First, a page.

"Helping people who help people"

I have been mulling over, and finally wrote about the name change issue brides face. It’s a “hot topic” because you can’t say anything without offending someone. But underneath the various reasons people do, or don’t, change their name, is the recognition that it isn’t easy. Whether you chose to keep your own name and your inlaws refuse to acknowledge it, writing to you as “Mrs. Aaron Smith” instead of Jennifer Petra, or your feminist girlfriends are horrified that you’ve been taken over by a man, if you chose to change your last name, rarely do we find someone who isn’t surprised at our decision.

What we at The First Dance care deeply about is the conversations that take place, first between bride and groom. Mutually listening to each persons vantagepoint, coming to a solid decision, both agreeing on that decision, and then holding firm, defending the choice against people who might have negative opinions. In the situation above, the groom, if he knows his parents are going to be wigged out by his bride not changing her name, must have a sit down conversation with his parents and get them to understand this is their decision as a couple and whether they like it or not, this is the way it is. It is not fair for a bride to have to navigate conflictual waters with her in-laws. Nor is it fair for her to be offended every time they address her with a wrong last name only to have her groom shrug and say, “why are you making such a big deal of it?” It is a big deal and he’s got to take action.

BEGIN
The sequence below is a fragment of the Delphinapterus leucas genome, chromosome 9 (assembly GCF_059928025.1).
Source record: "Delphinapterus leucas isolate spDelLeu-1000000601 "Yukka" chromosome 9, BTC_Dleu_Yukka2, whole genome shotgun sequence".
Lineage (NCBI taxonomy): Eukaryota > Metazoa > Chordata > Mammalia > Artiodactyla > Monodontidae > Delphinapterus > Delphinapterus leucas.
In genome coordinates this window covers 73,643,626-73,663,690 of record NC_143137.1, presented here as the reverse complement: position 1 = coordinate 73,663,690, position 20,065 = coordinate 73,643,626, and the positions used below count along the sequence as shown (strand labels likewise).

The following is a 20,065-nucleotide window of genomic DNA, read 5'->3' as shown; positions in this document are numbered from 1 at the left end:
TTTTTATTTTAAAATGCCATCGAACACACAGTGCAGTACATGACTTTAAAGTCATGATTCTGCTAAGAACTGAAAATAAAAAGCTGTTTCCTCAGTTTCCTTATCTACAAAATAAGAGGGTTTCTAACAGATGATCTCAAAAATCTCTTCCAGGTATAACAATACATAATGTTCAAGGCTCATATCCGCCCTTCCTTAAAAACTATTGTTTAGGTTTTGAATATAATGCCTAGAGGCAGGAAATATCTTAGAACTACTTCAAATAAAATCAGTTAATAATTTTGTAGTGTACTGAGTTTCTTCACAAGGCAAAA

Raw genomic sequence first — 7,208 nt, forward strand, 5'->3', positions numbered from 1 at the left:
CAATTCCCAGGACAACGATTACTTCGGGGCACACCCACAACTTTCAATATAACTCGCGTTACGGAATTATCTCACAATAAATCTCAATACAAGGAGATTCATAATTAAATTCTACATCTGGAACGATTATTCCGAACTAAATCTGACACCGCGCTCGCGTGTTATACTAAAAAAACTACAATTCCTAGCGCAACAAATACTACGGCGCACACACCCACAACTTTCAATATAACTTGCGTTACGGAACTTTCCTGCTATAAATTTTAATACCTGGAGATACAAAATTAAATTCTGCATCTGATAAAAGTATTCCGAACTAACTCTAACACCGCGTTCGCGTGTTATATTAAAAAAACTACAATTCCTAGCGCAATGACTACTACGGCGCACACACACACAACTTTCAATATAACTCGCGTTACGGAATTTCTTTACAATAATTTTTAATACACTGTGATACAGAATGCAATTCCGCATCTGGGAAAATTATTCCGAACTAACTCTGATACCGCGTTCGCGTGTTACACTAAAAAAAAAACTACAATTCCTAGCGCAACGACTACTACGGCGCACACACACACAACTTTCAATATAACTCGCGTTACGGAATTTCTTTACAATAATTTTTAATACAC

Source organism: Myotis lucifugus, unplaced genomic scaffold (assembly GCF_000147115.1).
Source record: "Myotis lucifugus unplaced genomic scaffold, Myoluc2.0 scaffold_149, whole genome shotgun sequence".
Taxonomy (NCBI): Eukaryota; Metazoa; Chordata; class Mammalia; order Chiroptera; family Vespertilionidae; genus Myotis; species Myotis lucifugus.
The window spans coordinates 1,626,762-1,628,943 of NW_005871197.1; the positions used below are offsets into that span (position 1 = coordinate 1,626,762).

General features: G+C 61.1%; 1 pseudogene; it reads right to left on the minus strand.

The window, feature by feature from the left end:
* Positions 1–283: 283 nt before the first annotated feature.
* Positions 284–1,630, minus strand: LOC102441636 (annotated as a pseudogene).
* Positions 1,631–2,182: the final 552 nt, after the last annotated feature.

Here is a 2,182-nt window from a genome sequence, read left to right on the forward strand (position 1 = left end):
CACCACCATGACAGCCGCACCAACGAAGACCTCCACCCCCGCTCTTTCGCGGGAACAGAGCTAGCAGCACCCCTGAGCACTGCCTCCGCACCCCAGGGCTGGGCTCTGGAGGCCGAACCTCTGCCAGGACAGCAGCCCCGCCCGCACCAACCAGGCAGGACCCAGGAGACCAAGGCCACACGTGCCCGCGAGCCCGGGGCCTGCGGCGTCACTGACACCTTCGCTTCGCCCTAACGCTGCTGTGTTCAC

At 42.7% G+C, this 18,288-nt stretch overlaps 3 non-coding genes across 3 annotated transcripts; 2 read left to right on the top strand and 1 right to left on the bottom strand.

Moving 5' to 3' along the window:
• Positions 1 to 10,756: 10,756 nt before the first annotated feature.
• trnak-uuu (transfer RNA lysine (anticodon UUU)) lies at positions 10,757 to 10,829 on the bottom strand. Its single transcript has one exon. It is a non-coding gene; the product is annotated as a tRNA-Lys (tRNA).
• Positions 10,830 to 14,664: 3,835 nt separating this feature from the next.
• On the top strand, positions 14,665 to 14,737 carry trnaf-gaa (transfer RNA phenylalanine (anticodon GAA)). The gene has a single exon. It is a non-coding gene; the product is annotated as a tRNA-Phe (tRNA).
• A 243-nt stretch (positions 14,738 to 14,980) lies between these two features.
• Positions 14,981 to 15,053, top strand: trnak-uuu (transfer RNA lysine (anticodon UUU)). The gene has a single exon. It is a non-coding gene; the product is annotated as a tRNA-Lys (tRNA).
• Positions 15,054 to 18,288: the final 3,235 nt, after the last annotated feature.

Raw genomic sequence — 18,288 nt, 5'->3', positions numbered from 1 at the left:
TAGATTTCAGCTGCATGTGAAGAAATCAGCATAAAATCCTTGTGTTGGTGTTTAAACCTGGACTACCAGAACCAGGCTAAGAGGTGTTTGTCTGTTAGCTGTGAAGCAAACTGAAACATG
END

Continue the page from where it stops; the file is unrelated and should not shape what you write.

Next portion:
As you’ll read in the article, I felt strongly about changing my last name, but I also loved my maiden name. I know few friends who haven’t had the emotiona struggles, even if they were as confident as I was in what I was going to do.

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